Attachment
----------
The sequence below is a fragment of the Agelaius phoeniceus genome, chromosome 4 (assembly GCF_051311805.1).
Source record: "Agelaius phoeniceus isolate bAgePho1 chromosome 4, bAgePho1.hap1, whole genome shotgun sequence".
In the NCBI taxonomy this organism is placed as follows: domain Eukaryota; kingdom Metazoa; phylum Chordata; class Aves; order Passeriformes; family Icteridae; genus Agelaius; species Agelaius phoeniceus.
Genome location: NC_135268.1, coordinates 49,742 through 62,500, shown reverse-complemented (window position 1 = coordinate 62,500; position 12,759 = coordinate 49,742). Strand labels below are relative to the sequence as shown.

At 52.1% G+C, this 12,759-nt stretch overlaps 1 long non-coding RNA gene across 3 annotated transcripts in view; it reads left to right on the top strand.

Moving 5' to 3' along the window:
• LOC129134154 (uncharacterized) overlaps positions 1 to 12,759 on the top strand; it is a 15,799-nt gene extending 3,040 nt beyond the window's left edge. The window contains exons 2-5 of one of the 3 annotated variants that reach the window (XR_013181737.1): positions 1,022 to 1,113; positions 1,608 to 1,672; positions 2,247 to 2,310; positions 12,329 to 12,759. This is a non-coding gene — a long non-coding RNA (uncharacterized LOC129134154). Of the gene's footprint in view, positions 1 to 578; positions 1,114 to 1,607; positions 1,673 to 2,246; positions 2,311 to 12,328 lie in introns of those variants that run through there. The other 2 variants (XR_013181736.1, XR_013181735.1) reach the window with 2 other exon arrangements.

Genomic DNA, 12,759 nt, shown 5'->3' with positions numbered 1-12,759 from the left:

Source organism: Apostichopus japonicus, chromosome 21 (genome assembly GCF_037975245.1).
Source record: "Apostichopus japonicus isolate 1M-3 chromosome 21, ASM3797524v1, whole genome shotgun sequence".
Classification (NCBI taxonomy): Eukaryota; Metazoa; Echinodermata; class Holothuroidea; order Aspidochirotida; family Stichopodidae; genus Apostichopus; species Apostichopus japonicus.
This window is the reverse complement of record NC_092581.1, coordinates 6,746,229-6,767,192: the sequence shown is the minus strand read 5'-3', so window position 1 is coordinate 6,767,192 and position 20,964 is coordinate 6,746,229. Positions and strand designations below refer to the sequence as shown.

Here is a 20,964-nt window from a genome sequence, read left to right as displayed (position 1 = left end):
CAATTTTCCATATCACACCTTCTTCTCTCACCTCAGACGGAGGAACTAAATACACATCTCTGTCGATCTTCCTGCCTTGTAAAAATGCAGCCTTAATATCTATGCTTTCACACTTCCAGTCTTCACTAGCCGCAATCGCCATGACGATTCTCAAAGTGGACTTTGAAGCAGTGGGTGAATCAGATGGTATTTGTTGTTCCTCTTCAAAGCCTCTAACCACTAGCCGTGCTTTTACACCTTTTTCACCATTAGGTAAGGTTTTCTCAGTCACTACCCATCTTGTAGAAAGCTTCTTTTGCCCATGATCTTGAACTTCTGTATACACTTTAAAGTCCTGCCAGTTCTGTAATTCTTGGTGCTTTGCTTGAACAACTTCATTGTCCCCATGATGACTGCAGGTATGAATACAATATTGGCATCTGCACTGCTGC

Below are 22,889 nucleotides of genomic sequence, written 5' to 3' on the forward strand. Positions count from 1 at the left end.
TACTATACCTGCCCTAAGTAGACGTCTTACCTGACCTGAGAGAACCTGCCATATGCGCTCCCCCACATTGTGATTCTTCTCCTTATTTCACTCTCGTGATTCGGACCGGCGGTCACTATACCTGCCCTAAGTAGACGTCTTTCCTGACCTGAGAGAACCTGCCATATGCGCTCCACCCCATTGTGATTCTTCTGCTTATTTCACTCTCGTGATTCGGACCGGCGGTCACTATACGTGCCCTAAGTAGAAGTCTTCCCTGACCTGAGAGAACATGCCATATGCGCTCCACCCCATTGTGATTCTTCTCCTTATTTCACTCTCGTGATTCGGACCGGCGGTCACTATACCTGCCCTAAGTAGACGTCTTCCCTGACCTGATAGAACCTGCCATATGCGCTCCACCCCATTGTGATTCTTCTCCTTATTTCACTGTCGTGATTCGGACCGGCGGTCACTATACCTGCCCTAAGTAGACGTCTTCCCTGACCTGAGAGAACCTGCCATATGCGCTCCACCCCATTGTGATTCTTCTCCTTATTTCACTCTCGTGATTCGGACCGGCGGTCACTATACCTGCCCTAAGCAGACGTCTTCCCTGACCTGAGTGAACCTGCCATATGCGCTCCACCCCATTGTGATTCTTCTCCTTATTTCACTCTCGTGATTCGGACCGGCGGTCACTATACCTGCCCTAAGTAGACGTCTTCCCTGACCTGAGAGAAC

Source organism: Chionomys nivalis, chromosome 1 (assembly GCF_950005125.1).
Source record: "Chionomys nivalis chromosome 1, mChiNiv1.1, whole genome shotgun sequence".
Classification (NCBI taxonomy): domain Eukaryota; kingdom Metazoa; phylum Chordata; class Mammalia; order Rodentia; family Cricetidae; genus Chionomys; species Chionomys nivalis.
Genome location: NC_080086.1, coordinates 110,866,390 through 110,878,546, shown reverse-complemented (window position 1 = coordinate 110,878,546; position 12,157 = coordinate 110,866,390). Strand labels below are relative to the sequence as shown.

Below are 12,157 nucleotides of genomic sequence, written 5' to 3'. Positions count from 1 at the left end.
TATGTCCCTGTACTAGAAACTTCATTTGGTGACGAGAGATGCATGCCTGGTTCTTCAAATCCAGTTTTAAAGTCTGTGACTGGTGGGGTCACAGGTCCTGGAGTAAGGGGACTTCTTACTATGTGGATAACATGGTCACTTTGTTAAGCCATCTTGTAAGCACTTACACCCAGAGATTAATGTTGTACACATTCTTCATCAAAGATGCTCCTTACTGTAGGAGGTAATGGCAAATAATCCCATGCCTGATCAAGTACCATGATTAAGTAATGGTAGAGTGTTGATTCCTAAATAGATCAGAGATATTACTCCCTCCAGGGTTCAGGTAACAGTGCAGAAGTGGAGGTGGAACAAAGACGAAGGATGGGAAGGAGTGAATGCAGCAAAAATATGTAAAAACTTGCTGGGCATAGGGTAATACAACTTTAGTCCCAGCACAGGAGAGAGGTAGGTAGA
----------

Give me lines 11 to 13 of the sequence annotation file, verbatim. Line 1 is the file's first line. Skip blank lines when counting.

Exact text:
Classification (NCBI taxonomy): Eukaryota; Metazoa; Echinodermata; class Holothuroidea; order Aspidochirotida; family Stichopodidae; genus Apostichopus; species Apostichopus japonicus.
This window is the reverse complement of record NC_092581.1, coordinates 6,746,229-6,767,192: the sequence shown is the minus strand read 5'-3', so window position 1 is coordinate 6,767,192 and position 20,964 is coordinate 6,746,229. Positions and strand designations below refer to the sequence as shown.

Here is a 20,964-nt window from a genome sequence, read left to right as displayed (position 1 = left end):